3.7.07 On the Hill Gates continues campaign for better education, more workers
Bill Gates continued his lobbying campaign for more investment in education and workers on Capitol Hill yesterday, saying he suffered "deep anxiety" over the state of US innovation, Computerworld reports.
“America simply cannot continue along this course,” said Gates in written testimony delivered to the Senate Committee on Health, Education, Labor and Pensions.“When I reflect on the state of American competitiveness today, my immediate feeling is not only one of pride, but also of deep anxiety. "Too often, we as a society are sacrificing the long-term good of our country in the interests of short-term gain."
Gates said in too many areas, the U.S. is “content to live off the investments that previous generations made for us — in education, in health care, in basic scientific research — but [is] unwilling to invest equal energy and resources into building on this legacy to ensure that America’s future is as bright and prosperous as its present.”
"A top priority must be to reverse our dismal high school graduation rates — with a target of doubling the number of young people who graduate from high school ready for college, career and life — and to place a major emphasis on encouraging careers in math and science,” Gates said.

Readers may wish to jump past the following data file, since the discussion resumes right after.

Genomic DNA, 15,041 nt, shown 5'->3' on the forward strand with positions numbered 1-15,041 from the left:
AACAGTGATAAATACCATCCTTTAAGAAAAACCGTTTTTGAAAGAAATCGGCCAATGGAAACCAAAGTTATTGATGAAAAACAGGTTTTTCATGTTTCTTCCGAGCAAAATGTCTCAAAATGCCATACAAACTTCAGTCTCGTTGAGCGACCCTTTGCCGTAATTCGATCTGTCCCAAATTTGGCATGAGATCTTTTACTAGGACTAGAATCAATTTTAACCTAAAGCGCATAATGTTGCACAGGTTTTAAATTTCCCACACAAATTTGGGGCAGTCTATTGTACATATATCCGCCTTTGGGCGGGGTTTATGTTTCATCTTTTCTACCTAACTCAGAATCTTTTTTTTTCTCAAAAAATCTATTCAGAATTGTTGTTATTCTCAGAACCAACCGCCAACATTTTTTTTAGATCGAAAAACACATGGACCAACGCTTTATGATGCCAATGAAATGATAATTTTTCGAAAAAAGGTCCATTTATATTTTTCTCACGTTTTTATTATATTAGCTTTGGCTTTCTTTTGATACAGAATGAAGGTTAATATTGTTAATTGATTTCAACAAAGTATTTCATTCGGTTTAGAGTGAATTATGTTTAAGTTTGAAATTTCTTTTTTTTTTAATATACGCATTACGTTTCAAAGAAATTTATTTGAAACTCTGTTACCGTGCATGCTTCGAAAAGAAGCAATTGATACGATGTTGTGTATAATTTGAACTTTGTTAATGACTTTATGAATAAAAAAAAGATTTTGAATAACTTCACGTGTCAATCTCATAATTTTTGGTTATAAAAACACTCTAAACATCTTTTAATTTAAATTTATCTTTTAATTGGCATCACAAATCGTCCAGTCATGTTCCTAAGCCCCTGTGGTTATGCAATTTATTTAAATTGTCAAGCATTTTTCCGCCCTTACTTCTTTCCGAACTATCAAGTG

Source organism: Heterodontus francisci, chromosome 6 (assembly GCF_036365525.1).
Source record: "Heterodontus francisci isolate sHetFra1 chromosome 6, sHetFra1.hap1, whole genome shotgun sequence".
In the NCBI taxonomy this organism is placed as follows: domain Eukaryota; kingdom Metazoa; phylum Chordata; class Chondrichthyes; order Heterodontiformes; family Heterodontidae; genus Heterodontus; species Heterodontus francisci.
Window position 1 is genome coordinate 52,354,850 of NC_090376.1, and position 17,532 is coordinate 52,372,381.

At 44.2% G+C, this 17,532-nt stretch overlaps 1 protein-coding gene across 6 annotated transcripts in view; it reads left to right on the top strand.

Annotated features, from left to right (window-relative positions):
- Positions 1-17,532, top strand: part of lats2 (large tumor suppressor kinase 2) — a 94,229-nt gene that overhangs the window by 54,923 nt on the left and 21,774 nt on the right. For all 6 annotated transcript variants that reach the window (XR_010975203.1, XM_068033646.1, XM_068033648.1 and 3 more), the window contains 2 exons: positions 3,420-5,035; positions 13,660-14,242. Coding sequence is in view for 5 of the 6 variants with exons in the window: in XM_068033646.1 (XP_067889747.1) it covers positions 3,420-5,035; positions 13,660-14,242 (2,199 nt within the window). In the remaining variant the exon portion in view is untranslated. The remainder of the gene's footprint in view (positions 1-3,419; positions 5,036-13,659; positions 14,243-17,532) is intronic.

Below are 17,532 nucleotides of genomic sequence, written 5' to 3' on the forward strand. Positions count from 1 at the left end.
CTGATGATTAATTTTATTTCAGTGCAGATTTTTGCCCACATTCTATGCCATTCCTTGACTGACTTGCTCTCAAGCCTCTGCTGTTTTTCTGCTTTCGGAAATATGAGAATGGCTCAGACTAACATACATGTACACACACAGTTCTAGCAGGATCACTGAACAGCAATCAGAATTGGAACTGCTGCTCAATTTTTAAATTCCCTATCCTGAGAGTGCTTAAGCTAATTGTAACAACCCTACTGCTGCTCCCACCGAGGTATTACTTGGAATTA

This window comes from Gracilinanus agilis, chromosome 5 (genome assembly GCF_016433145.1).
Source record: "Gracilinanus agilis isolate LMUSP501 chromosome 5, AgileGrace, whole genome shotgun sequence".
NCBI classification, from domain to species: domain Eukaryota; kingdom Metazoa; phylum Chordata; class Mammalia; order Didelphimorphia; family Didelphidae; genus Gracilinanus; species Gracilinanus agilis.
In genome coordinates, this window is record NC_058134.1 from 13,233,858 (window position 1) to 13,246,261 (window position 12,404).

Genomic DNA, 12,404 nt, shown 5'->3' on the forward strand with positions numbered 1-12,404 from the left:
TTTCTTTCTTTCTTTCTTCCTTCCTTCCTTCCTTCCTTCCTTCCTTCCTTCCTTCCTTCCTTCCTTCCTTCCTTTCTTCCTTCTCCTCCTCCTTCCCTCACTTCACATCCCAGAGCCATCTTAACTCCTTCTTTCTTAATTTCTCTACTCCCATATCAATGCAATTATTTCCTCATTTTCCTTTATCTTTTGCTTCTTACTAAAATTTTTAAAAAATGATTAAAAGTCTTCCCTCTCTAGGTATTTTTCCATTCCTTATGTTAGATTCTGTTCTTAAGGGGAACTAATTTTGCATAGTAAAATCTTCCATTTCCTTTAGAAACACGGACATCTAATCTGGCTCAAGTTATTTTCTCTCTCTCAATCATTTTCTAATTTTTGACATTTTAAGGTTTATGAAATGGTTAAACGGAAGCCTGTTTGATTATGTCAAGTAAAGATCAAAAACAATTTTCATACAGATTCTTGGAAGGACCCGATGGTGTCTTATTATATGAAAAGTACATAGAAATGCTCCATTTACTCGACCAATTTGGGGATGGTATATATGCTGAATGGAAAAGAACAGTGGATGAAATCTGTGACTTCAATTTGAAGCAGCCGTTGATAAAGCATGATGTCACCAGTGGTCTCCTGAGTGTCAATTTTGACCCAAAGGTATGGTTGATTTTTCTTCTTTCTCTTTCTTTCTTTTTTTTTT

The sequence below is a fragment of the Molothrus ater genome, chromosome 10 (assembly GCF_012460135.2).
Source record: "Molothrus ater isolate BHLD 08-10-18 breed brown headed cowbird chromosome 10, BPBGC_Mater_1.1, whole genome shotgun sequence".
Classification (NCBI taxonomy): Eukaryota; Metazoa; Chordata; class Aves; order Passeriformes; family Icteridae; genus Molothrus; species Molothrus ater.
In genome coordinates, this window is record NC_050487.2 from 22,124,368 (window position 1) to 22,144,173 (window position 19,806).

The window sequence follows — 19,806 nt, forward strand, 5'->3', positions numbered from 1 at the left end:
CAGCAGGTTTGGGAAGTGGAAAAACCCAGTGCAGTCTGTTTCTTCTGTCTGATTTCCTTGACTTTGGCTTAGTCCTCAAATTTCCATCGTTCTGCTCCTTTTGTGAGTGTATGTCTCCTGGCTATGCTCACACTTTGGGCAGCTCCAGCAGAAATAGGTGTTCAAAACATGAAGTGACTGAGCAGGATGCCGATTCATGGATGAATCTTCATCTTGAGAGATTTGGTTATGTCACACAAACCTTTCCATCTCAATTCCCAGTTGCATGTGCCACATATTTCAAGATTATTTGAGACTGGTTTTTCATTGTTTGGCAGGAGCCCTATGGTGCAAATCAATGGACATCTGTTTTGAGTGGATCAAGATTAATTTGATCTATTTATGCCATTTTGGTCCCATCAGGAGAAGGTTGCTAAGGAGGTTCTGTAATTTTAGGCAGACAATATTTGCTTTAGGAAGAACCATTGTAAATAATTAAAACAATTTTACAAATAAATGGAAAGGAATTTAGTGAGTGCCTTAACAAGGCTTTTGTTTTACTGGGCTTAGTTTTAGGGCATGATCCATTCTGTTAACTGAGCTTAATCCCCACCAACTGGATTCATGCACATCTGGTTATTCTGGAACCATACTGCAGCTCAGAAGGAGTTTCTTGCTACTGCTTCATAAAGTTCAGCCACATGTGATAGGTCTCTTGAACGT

Gates said the H-1B program was unacceptably limited.
He predicted that “for the first time in the history of the program, the supply will run out before the year’s graduating students get their degrees. This means that U.S. employers will not be able to get H-1B visas for an entire crop of U.S. graduates. We are essentially asking top talent to leave the U.S.”
And US education, he said, is teetering on being unable to train its citizens.
“Given the state of our educational system, it is not surprising that U.S. companies are reporting serious shortages of skilled workers,” said Gates. “According to a 2005 U.S.
Department of Education study, only 13 percent of American adults are proficient in the knowledge and skills needed to search, comprehend and use information, or to perform computational tasks. This yawning gap between America’s economic needs and the skills of its workforce indicates that as a nation, we are not doing nearly enough to equip and continuously improve the capabilities of American workers.”